Once upon a time, there was a lizard. His name was Bob. Bob was a happy fellow, and he had a lot of friends. He even had a girlfriend.
One day, Bob got bored of his simple life and decided to move on for once.
Bob walked to town with his hopes up, ready for some action. Then he came across Kyle, the Bluebird, who was a Bright Knight. Now, Kyle was nice and bright, and a knight to boot, but he was blonde on the inside, so...
"Hi, Bobo!" Kyle exclaimed absent-mindedly.
"It thought you were my friend!" Bob said, hurt. "You're so annoying!"
"Whatever!" Kyle rudely exclaimed. "So...Bob? Bob. Bob, how's everything going?"
Bob shrugged. "Well, my girlfriend loves me, I like myself, I'm healthy, and I'm good."
Kyle rolled his big black eyes. "Any new news?"he asked. Kyle knew he was in for nothing more juicy than perhaps the fact that Bob had run out of graham crackers.
"Well," Bob said, excited, "the other day, someone told me I wasn't handsome! Can you believe that? Me, not handsome? Can you turn this pretty face down? Can you? Well I'll say..."
All Kyle heard was 'blah Blah BLAH!' Unfortunately, our friend, Bob, was a little, tiny bit self-centered.
"Anything else?" Kyle asked, clearly bored.
"Well," bob said, once again excited, "I recieved an award for being the best, most beautiful handsome, best being ever. And guess who gave it to me? I did! And guess what? My carriage would't go yesterday..."
I am totally sick of all of this selfish nonsense, Kyle thought. I'm gonna show that bratty froggish lizard what he deserves. Oh, yes. I can see it now...
"Well, I don't know why it wouldn't go, but for some reason, the horses were gone. But everyone knows the horses aren't the reason carriages don't go. So I went and caught a few horseflies and tied them to the carriage. They bit me a whole lot, but that might've been an alligator. I don't know. How am I supposedd to be able to tell the difference? Anyways, after that, I closed my eyes, and I think we moved to town, and back, but it didn't really feel like the horseflies were going. I sure kept my eyes closed for a mighty long time!"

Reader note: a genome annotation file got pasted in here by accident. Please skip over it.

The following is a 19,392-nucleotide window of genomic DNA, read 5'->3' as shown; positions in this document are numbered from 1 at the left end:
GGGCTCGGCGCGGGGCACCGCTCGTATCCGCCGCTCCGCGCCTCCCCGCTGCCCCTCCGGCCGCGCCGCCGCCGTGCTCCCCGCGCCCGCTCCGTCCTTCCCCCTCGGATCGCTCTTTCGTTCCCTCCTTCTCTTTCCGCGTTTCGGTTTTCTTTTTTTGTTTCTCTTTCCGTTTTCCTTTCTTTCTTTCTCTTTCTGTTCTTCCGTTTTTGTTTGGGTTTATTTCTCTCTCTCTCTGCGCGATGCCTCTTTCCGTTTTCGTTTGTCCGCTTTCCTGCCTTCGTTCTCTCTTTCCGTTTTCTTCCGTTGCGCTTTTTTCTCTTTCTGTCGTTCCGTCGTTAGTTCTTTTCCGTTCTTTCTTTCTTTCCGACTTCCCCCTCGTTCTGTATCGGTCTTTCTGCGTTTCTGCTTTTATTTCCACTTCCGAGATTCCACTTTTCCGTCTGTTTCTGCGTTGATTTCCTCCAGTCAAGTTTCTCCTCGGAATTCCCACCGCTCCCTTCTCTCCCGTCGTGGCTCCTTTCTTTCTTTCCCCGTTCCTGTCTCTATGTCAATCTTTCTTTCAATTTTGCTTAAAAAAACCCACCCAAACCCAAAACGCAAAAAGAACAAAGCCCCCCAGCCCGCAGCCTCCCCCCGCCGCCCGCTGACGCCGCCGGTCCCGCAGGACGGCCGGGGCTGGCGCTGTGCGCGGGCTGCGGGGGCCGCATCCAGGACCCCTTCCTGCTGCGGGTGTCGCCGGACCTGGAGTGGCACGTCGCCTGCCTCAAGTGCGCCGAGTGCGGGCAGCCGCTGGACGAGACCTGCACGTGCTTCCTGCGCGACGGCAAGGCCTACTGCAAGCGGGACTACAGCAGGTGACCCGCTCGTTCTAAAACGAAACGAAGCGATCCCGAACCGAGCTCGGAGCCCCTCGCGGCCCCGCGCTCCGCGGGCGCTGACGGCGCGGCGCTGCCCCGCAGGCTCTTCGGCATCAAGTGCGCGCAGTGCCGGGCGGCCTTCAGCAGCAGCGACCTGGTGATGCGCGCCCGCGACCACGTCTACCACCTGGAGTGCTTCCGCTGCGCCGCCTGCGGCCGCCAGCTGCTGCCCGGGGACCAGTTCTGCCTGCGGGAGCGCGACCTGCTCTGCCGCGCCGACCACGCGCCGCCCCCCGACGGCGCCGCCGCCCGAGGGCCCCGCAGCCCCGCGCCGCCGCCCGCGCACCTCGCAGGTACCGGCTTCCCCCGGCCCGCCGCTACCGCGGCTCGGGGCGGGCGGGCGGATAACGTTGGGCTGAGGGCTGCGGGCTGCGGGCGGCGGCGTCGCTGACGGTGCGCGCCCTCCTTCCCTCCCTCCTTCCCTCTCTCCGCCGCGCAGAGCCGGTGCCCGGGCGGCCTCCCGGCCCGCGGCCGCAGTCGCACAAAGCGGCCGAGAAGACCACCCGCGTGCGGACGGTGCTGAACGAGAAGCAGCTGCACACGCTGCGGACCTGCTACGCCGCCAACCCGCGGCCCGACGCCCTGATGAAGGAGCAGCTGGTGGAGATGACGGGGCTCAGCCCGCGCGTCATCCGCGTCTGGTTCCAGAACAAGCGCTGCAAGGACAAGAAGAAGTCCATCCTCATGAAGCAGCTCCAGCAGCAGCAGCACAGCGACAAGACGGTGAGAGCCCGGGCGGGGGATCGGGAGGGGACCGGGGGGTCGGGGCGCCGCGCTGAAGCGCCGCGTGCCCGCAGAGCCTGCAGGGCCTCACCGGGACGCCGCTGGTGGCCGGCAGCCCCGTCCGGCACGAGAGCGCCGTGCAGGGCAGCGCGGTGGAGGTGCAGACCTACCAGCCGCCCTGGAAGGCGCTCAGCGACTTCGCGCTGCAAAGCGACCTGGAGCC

"Bob," Kyle interrupted, nearly falling asleep. "Really, Bob, I must go. RIGHT now. REALLY. It's an EMERGENCY. Bye." And off he flew.Bob shrugged and continued on.
Next he came upon his girlfriend, Cindy. He sprinted on over to her and gave her a giant lizard hug.
"Hello, Cindy!" he said. "I love me!" He grinned.
Cindy rolled her yellow lizard eyes. "I love you, too," she said, sighing. She was wondering why she was even his girlfriend. "Why am I even your girlfriend?" Cindy asked him.
Bob gasped. "Why? You're asking why? Oh, Cindy, dear, you have so much o learn. I need to make my image look good. Who would admire a freaky lizard who has no girlfriend? I don't know! Certainly not me! Plus, all the good ones are taken."
"Bob!" Cindy gasped, offended. "I cannot believe my ears!"
Her boyfriend shrugged. "Then you'd better start to. See you, Cindy!"
Cindy shook her head. "Oh, no you don't, Bob! I never want to talk to you again! I am officially dumping you!" And with that, Cindy turned and ran off.
"Does this mean you're not my girlfriend anymore?" Clearly, Bob is more self-centered than one could possibly imagine, and poor Cindy would be forced to speak to Bob again, even though she vowed not to. But that's not for a while.
Anyhow, Bob moved on along the streets until he came to the Really Smart Guy's shop. The Really Smart Guy was really smart. He was, of course, a mouse, who made himself seem big and brave. He was known as the Really Smart Guy by everyone in the town.
Bob walked into the the Really Smart Guy's shop. "Er--uh--hello?" Bob called, hoping a mouse would come out from the back of the dim, dusty shop as soon as he stepped inside.
"I'll be right with you," said the mouse, whose real name was Mouse. He then scampered right on up to Bob and almost knocked him over. "What's your problem?"
Bob stared at the little guy. See, Bob had always thought he was the smartest person on the face of this planet--or any other, for that matter--and had never had a problem he couldn't try to solve on his own.